What draws me often to this term–polyamory–is the notion of multiply loving that may or may not include sex. Intuitively and experientially, the idea resonates with me, especially when I reflect on all of the relationships of my life to date.
I have had love/sex relationships, love only relationships and sex only relationships with various gender-identified partners. I have known friends I have loved more than lovers, wanted to be with more than with my monogamous partner at the time. The ratio of sexual to emotional attachment or engagement has differed with each relationship long or short.
Long-distance relationships have been some of the most intense emotionally and romantically, perhaps due to the effort they require to maintain. In those, the physical to emotional calibration is far different from the daily relationship, though both are intense. The challenge of each–lack of physical touch vs. daily friction of minutia–hones different skills and underscores individual strengths and weaknesses.
I have far more patience for promise than reality, I find. Perhaps I am not much different from most in that regard–fantasy is so much more malleable than reality.
But this is why polyamory makes sense to me. I love so many people and each uniquely, which is reasonable given that each brings a specific set of attributes to a relationship. The combinations are endless in light of the global population.
I think we do largely operate polyamorously. At times, we love our girl friends or guy friends as much as or more than we love our chosen ones, our significant others. Why the term is not more widely adopted, however, is the underpinning of the term: honesty.
For all kinds of reasons, the least of which may be cultural, sociological, historical and/or biological, people around me cannot acknowledge they love to various degrees many people. It’s too threatening–to their security or sense of how things should be, as they always have been in the ways of love in monogamy.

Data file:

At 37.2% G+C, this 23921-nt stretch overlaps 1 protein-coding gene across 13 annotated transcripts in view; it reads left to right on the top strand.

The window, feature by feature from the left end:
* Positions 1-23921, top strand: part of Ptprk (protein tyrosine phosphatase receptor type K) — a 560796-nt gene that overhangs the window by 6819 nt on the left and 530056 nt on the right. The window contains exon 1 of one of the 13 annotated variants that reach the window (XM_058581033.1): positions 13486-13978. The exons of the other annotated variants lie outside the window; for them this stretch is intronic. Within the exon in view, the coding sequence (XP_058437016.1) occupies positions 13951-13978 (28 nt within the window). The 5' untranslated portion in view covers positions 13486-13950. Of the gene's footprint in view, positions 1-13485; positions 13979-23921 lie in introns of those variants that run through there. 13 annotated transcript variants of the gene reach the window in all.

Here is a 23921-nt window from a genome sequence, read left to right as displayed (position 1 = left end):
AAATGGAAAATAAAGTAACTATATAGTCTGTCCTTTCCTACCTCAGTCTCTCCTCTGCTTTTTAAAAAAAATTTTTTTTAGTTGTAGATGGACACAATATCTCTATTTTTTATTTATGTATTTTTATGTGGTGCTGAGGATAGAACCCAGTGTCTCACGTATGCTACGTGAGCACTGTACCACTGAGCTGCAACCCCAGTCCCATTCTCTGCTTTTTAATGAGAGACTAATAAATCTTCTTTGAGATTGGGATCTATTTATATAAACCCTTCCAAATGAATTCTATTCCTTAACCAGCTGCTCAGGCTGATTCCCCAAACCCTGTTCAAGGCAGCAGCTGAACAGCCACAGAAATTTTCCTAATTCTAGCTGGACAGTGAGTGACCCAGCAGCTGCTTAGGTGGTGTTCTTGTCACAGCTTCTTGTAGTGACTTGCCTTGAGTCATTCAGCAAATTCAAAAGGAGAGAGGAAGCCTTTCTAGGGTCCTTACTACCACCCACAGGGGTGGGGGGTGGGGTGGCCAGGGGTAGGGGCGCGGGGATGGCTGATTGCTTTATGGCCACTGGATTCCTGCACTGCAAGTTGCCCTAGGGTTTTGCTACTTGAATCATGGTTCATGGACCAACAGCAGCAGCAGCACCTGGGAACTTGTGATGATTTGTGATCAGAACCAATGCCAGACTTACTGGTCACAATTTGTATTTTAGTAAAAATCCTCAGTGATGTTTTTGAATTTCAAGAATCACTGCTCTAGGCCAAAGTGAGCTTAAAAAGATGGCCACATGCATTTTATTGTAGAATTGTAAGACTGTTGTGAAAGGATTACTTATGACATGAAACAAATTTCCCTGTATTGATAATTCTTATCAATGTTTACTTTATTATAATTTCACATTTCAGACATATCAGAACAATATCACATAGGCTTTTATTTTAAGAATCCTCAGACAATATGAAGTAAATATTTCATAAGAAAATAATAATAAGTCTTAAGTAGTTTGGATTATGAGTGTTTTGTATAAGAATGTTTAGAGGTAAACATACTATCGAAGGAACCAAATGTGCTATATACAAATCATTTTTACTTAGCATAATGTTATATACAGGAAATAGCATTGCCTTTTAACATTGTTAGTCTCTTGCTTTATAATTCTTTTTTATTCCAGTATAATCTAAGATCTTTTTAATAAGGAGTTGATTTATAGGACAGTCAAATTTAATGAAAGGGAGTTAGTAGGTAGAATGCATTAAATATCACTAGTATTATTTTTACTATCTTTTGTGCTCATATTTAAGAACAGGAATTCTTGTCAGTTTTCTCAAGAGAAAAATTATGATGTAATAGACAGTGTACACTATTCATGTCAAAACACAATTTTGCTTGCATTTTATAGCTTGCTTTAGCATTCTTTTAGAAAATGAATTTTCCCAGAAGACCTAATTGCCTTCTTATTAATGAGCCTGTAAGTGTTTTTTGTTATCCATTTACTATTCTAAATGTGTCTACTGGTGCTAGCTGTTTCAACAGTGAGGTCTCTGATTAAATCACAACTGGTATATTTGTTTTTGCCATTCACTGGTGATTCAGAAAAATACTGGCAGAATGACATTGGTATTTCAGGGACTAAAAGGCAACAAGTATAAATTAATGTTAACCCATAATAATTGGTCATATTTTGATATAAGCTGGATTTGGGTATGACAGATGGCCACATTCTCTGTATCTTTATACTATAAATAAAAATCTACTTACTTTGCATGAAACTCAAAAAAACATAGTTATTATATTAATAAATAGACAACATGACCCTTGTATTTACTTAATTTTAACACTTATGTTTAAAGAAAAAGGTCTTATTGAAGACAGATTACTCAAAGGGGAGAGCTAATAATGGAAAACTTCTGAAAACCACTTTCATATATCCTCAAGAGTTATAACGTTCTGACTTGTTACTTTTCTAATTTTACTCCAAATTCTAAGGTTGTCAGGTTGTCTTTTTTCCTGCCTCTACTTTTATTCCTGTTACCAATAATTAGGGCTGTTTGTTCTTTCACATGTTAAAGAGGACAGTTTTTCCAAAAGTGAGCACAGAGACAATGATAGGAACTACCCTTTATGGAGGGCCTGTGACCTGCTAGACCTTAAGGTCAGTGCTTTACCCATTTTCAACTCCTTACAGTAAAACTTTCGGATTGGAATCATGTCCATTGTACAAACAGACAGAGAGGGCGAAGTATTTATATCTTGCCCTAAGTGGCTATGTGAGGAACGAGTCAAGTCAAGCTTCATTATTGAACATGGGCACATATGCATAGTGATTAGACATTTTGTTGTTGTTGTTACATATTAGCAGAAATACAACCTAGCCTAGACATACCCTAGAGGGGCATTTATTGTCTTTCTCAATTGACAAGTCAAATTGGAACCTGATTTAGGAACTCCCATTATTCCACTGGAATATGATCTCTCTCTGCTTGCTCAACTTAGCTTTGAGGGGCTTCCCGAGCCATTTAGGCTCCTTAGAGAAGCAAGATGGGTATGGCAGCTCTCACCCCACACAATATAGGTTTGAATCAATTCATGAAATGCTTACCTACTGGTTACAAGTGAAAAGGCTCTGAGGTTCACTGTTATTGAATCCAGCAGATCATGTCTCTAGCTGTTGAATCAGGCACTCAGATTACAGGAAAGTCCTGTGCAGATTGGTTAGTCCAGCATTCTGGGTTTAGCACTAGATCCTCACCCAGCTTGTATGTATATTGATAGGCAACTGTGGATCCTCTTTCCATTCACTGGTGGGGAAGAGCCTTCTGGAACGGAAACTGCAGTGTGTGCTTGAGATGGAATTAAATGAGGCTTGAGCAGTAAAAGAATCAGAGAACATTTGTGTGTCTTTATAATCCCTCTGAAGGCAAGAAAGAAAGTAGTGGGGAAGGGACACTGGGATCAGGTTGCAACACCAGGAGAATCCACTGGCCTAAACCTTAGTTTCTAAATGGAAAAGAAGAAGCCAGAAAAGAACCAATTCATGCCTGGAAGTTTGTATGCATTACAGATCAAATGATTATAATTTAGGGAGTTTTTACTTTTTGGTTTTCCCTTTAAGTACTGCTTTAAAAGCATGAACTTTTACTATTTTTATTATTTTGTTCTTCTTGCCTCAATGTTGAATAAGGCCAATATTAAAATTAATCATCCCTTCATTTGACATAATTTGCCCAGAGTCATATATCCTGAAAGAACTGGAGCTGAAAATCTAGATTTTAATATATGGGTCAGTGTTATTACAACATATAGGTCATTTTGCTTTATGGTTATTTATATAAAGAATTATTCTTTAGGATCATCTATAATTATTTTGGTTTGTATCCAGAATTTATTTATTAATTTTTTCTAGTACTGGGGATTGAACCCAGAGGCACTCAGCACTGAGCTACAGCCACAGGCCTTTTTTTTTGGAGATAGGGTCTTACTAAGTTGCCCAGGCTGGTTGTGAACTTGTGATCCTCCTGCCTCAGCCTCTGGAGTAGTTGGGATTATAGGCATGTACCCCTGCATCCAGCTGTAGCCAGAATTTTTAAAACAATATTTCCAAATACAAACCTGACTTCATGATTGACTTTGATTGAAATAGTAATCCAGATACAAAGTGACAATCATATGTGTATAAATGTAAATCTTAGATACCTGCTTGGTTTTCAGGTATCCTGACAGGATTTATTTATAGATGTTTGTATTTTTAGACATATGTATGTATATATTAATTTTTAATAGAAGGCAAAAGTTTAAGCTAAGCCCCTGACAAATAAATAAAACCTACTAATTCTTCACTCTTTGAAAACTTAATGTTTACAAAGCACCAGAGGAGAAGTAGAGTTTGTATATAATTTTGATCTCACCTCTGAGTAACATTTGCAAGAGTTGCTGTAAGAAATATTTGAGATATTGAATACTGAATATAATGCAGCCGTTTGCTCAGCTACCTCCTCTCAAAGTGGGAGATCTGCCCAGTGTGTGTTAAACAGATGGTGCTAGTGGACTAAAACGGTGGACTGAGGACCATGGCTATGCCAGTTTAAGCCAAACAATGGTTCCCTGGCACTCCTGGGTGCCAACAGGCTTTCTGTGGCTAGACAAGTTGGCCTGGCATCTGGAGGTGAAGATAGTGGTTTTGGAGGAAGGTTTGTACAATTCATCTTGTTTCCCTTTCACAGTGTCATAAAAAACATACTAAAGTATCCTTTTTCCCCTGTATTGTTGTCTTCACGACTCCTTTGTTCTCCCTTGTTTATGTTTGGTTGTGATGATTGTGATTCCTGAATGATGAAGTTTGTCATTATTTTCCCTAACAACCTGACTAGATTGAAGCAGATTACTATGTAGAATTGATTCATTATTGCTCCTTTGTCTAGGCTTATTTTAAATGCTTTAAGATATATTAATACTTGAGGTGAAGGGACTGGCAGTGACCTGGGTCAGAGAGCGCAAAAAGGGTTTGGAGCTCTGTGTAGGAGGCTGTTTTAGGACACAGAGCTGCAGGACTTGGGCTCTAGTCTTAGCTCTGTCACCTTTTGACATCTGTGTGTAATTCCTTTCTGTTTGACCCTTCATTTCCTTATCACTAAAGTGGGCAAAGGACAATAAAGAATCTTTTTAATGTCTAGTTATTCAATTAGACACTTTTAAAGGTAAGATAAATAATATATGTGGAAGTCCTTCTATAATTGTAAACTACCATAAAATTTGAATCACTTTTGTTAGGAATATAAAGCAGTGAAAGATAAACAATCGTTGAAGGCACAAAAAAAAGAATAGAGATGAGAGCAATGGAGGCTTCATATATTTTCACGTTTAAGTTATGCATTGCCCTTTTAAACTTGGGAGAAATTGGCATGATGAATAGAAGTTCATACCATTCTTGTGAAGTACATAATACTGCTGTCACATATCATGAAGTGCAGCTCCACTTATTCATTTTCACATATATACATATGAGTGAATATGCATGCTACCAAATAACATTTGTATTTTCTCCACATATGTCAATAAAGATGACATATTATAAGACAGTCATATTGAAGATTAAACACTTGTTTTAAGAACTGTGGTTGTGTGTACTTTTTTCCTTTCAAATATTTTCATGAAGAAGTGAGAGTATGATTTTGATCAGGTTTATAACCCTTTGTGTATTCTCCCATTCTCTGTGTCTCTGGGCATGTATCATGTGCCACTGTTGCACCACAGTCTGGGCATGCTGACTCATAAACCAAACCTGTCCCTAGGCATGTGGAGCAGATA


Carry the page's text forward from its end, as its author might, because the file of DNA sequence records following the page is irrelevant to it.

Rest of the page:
And I am not knocking monogamous coupling as it has immeasurable benefits personally and communally. But monogamy may be not only unfit for some people as a lifestyle, but also unfit for any person at any given point along the timeline of his or her lifelong relationships.
We are a fluid people. We change, many of us. This does not suggest we are fickle or shallow lovers. It means we grow and shrink as we move through life. If we are honest, and that is not only critical but terribly challenging, we acknowledge our love and desire flux. If we are brave, we honor it and engage with others who are likewise brave enough to acknowledge it.
That takes continual checking in, open communication and honesty with self and others–a daily life practice.
So while pansexuality is a political term, in my mind, one that respects choice and a host of other attributes derivative of anatomy, biology and psychology, polyamory is the umbrella term of intimacy.
Pansexuality makes sense for my young daughter hell bent on railing against the evils of society, her youth the reason for her informed intimacy deficit.
Polyamory is not about having sex with lots of people. And the question of sexually transmitted diseases is encompassed by the honesty prerequisite. You cannot do polyamory without the honesty.
The choice and the identity is about loving people as we do, when we do and how we do–in our spanning days roaming the earth hunting and gathering, doing the business of living.